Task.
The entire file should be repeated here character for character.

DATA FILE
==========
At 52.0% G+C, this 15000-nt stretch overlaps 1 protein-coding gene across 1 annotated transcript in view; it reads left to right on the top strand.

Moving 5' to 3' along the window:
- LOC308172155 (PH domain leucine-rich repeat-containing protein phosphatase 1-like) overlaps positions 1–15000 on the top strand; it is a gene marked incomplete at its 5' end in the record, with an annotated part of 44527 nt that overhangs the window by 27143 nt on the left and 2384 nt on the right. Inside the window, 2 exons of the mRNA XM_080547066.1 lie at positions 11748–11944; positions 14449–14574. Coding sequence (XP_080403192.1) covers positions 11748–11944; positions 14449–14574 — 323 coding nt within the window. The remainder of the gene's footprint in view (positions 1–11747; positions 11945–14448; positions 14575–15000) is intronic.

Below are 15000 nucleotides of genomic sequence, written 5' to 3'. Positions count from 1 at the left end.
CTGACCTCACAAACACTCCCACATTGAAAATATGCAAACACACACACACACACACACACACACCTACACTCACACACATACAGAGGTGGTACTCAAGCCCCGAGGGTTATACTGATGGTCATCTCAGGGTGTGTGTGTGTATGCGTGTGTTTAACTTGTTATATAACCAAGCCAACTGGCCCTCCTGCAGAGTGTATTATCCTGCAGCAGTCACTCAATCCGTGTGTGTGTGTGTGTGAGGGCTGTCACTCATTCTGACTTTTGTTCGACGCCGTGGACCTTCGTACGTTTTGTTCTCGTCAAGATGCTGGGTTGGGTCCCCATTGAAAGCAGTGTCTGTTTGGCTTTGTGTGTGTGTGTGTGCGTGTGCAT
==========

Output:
At 52.0% G+C, this 15000-nt stretch overlaps 1 protein-coding gene across 1 annotated transcript in view; it reads left to right on the top strand.

Moving 5' to 3' along the window:
- LOC308172155 (PH domain leucine-rich repeat-containing protein phosphatase 1-like) overlaps positions 1–15000 on the top strand; it is a gene marked incomplete at its 5' end in the record, with an annotated part of 44527 nt that overhangs the window by 27143 nt on the left and 2384 nt on the right. Inside the window, 2 exons of the mRNA XM_080547066.1 lie at positions 11748–11944; positions 14449–14574. Coding sequence (XP_080403192.1) covers positions 11748–11944; positions 14449–14574 — 323 coding nt within the window. The remainder of the gene's footprint in view (positions 1–11747; positions 11945–14448; positions 14575–15000) is intronic.

Below are 15000 nucleotides of genomic sequence, written 5' to 3'. Positions count from 1 at the left end.
CTGACCTCACAAACACTCCCACATTGAAAATATGCAAACACACACACACACACACACACACACCTACACTCACACACATACAGAGGTGGTACTCAAGCCCCGAGGGTTATACTGATGGTCATCTCAGGGTGTGTGTGTGTATGCGTGTGTTTAACTTGTTATATAACCAAGCCAACTGGCCCTCCTGCAGAGTGTATTATCCTGCAGCAGTCACTCAATCCGTGTGTGTGTGTGTGTGAGGGCTGTCACTCATTCTGACTTTTGTTCGACGCCGTGGACCTTCGTACGTTTTGTTCTCGTCAAGATGCTGGGTTGGGTCCCCATTGAAAGCAGTGTCTGTTTGGCTTTGTGTGTGTGTGTGTGCGTGTGCAT